Monarch butterflies are one of the most famous and studied butterflies in the world, characterized by orange wings with black stripes and white dots, and are native to North and South America, even inhabiting part of Europe and Oceania.
Female monarchs typically lay between 300 and 500 eggs in a period of two to five weeks. Since the caterpillars only eat plants known as milkweed, eggs are laid on their leaves. After a week or two, the larvae turn into adult queen butterflies, whose scientific name is Danaus plexippus. Find out 8 other impressive facts about the monarch butterfly here.
1. The transformation is guided by the season
(Source: Quang Nguyen Vinh / Reproduction)
The life cycle of these butterflies is fascinating and the process of metamorphosis varies with the season. In spring or early summer, reproduction takes place in a few days; However, when they are born in late summer or fall, they begin their journey in search of migration to warmer climates.
2. Baked during the long migration trips
(Source: Alex Guillaume / Reproduction)
To find a warmer climate before winter comesthe monarchs leave their breeding grounds, usually in the northern United States and Canada, and head toward Mexico, migrating over 4,000 km.
3. The sun is one way to direct it
(Source: Jack T/Reproduction)
Their migration can take up to four or five generations before they return to the North and the sun is largely responsible for aiding them in their journeys. In addition, monarch butterflies use the Earth’s magnetic field as a kind of compass to better navigate on cloudy days.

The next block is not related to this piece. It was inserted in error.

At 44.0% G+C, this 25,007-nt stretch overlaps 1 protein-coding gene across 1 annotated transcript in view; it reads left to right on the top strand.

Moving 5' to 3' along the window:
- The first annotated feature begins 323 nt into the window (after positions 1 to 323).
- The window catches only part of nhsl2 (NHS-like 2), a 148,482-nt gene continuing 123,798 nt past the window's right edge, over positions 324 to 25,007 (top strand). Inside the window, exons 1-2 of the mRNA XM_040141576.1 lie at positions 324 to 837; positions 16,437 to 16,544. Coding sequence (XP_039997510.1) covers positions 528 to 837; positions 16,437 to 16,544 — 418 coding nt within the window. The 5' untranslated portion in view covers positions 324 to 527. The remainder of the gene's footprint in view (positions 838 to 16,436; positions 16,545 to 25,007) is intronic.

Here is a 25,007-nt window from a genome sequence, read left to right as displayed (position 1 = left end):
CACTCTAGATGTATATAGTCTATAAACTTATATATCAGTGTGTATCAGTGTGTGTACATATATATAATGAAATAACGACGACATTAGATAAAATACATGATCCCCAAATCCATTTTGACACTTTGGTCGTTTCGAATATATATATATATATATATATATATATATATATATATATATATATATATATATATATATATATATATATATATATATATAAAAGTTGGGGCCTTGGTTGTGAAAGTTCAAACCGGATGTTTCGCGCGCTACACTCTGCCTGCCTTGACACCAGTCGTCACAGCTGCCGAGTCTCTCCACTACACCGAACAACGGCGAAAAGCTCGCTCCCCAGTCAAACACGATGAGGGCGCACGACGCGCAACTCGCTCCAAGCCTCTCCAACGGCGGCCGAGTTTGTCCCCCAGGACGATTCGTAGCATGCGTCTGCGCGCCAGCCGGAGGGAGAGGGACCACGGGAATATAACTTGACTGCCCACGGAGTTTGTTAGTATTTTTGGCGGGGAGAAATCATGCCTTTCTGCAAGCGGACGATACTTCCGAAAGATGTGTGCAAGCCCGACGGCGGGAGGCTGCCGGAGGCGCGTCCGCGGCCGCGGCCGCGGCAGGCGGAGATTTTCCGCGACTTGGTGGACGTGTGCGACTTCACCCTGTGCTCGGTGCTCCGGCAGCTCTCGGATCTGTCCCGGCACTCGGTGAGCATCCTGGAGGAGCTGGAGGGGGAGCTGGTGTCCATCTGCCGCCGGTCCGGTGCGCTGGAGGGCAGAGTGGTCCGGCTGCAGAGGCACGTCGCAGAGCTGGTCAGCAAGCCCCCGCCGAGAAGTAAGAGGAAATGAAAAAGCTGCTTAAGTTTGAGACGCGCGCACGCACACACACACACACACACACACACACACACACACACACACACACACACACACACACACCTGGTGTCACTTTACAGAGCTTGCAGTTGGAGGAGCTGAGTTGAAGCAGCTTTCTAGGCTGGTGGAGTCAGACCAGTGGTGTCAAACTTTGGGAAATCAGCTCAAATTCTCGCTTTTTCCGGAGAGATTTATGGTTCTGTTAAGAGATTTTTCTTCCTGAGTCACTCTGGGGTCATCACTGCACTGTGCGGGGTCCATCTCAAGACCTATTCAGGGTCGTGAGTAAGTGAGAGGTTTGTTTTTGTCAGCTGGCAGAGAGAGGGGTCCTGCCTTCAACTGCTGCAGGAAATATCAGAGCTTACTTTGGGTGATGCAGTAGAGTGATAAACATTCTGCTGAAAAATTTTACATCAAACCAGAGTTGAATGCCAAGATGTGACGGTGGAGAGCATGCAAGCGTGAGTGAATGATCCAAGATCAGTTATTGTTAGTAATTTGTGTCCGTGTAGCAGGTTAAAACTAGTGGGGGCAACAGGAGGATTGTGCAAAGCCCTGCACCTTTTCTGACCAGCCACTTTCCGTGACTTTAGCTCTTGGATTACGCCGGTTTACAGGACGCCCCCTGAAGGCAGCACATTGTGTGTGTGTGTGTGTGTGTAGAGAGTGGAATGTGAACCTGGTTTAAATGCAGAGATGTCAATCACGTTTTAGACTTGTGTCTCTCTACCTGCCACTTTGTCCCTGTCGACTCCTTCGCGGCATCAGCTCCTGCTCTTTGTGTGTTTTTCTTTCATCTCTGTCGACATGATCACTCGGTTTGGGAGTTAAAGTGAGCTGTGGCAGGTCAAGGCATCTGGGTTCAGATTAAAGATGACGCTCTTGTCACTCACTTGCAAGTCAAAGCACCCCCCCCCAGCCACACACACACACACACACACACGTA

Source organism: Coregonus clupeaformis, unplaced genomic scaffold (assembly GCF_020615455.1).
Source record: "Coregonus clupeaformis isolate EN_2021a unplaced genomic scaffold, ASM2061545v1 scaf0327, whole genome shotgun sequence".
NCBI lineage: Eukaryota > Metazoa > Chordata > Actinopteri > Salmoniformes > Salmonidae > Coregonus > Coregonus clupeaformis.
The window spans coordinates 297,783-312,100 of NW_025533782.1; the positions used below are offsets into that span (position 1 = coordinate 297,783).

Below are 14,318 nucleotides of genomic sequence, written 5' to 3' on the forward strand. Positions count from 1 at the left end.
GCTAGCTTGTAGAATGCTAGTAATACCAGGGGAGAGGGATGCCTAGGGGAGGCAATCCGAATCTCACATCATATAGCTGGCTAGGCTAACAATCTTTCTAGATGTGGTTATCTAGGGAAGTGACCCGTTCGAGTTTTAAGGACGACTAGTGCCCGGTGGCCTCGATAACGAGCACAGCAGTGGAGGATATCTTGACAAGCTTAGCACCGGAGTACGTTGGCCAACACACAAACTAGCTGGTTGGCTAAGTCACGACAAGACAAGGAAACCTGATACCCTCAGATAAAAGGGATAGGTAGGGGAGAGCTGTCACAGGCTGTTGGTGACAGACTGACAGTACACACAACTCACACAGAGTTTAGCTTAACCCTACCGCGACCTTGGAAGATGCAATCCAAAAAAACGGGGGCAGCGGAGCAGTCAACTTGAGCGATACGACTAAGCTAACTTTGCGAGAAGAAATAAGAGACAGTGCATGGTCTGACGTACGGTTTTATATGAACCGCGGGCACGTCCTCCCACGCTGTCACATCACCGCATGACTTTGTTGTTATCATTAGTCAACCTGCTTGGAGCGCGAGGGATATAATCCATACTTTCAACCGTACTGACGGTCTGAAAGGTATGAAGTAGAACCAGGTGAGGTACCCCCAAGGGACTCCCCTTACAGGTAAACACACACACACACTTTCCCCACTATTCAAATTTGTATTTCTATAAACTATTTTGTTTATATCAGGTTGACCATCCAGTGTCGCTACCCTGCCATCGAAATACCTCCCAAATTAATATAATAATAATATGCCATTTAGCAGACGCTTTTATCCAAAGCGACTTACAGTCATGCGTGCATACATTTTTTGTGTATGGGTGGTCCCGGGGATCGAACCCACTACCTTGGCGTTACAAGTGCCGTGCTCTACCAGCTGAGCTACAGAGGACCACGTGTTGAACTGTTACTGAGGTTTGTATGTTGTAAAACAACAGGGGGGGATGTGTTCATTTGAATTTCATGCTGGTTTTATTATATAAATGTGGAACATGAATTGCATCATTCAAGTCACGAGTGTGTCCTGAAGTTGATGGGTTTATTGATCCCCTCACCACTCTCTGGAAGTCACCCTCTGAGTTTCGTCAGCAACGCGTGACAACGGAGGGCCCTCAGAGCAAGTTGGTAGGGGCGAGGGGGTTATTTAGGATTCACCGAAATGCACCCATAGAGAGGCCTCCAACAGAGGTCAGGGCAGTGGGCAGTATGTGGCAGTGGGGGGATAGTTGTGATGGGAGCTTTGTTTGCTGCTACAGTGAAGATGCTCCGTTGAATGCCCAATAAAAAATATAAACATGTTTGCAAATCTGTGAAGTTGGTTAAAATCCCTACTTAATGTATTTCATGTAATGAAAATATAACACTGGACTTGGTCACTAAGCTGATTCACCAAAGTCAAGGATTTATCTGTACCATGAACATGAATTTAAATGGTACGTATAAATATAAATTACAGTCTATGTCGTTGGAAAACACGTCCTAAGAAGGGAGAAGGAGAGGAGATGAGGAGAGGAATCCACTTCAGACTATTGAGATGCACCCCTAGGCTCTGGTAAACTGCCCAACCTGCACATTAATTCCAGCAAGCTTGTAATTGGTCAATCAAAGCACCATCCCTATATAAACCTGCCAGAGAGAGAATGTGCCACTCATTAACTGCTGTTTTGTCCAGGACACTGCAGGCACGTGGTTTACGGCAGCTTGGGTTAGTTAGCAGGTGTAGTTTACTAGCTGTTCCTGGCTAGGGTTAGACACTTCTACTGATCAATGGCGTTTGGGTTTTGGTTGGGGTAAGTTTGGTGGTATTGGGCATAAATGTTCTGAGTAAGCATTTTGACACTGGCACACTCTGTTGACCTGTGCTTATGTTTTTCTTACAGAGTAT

4. Your wing style distinguishes your gender
(Source: Chris Chow / clone)
at monarch butterfly wings She is a spectacle in her own right, but did you know that it is possible to distinguish females from males only by their pattern? That’s simple! Simply look for two dark spots on the hind wings to distinguish them from one another, as males have these markings but females do not.
5. Beat your wings at a slow pace
(Source: Leonardo Jarro / Reproduction)
The curiosity of the wings of these butterflies goes beyond gender discrimination. While butterflies generally beat their wings about 20 times per second, the monarch beats their wings at a slower rate, 5 to 12 times per second.
6. She is poisonous
(Source: Cassidy Muir / Reproduction)
Harmless, but not too much. Monarch butterflies are poisonous and their diet is primarily responsible. They feed on milkweed, which contains milky sap and often toxic compounds that remain in their systems.
7. Your wings are your greatest defense
(Source: Joshua J. Cotten/reproduction)
The diet of these butterflies makes their wings brighter, signaling to predators that they are poisonous and thus turning their wings into their biggest defense mechanism.
8. They are threatened with demise
(Source: Gayatri Malhotra / Reproduction)
Removing milkweed from fields puts their diet at risk. Climate change is also an aggravating factor in the extinction of the monarch butterfly.
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